Hypochondriac Walter Bedeker has once again had his doctor come to his bedside but he can find absolutely nothing wrong with him. The doctor tells him his aches and pains are psychosomatic but he refuses to accept it. Later that night, a Mr. Cadwallader suddenly appears in his room and has a proposition for him: in return for his soul, he will give him immortality. He even has an escape clause in that if he ever gets tired of living, Cadwallader will provide him with a hasty demise. He accepts the deal and soon collects 14 insurance claims over a variety of accidents. He finds it all very boring however but his quest for a thrill brings results with an unexpected outcome. Written by
The title refers to a legal term, condition or clause in a contract that allows a party to that contract to avoid having to perform the contract. The validity of the clause is usually limited by a time-frame (i.e 30 days or 72 hours) or subject to the the satisfaction of the customer for delivered goods or services. See more »
When the main character proclaims, "...the new Walter Bedeker!" you can see the frames are running back and forth. You can tell by looking at the window curtains behind him. See more »
Who are you?
Cadwallader's my name. At least, it's the name I'm using this month. It has a nice feeling on the tongue. "Cad-wall-ah-der."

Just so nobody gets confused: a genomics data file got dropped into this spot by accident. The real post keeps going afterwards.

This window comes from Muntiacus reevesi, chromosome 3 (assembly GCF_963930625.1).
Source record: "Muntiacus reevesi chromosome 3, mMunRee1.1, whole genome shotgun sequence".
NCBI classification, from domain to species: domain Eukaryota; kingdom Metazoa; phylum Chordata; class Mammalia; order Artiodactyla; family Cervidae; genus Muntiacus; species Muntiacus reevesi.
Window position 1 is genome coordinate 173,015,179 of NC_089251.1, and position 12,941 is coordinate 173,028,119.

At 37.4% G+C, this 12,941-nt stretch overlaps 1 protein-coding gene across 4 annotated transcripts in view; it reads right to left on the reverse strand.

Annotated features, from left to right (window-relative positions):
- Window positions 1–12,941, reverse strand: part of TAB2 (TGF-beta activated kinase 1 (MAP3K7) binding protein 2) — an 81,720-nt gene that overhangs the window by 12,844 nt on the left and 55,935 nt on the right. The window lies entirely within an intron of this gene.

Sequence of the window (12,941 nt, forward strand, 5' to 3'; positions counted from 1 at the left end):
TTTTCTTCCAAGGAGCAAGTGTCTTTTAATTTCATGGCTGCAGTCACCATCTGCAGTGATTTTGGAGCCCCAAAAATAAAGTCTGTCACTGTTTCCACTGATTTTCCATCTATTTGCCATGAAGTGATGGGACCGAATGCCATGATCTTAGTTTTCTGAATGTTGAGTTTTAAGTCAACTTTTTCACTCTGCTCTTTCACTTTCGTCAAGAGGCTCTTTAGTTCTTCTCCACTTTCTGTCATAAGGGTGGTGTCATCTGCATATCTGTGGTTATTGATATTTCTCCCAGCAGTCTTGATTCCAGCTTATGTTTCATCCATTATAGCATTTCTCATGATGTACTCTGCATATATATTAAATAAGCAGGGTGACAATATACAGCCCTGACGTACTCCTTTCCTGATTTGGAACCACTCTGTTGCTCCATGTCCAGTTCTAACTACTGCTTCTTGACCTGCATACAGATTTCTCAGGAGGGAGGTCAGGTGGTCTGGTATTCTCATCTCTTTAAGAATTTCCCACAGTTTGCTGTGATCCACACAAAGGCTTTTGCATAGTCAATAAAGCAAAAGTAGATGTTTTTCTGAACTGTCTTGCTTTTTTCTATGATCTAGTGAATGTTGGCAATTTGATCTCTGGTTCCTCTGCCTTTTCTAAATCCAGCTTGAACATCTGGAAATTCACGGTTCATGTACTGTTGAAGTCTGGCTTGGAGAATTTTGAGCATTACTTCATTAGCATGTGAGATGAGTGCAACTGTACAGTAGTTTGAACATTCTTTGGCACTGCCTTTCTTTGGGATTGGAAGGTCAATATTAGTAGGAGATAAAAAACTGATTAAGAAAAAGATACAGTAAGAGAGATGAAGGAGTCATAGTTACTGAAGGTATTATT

[checks to see if the bedroom window is locked]
How'd you get in here?
I've never been gone. I've been here for some time.
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You're about to meet a hypochondriac. Witness Mr. Walter Bedeker (David Wayne), age forty-four, afraid of the following: death, disease, other people, germs, draft, and everything else. He has one interest in life, and that's Walter Bedeker. One preoccupation: the life and well-being of Walter Bedeker. One abiding concern about society: that if Walter Bedeker should die, how will it survive without him?
'Escape Clause' is, for some strange reason, one of the least respected episodes of the early 'Twilight Zone' episodes. This is a baffling notion seeing how entertaining, disturbing, and well written it is. The episode, which is quite definitely one of the darkest of the series, features a fantastic performance by David Wayne ('House Calls') as Walter Beddeker, the self-absorbed hypochondriac who can't get through a day without his doctor by his side treating his nonexistent illnesses. His world is changed when Cadwaller (Thomas Gomez) appears in his room offering the ultimate gift: Immortality. The only stipulation? Beddeker must forfeit his soul to an eternity in Hell.
Beyond the fine performance David Wayne and the solid direction by Mitchell Leisen, Rod Serling's telescript is extremely interesting. Perhaps the only real issue comes from something beyond the control of the crew. Due to the short runtime and limited resources, it is a bit disappointing not to have a larger scope of the story or more focus on the deaths & legal proceedings. Perhaps as a feature-length film, the story would have been able to fully show the great story and experiment more with the pacing. However, as a single television episode, it is still very entertaining, very thought-provoking, and very well done.
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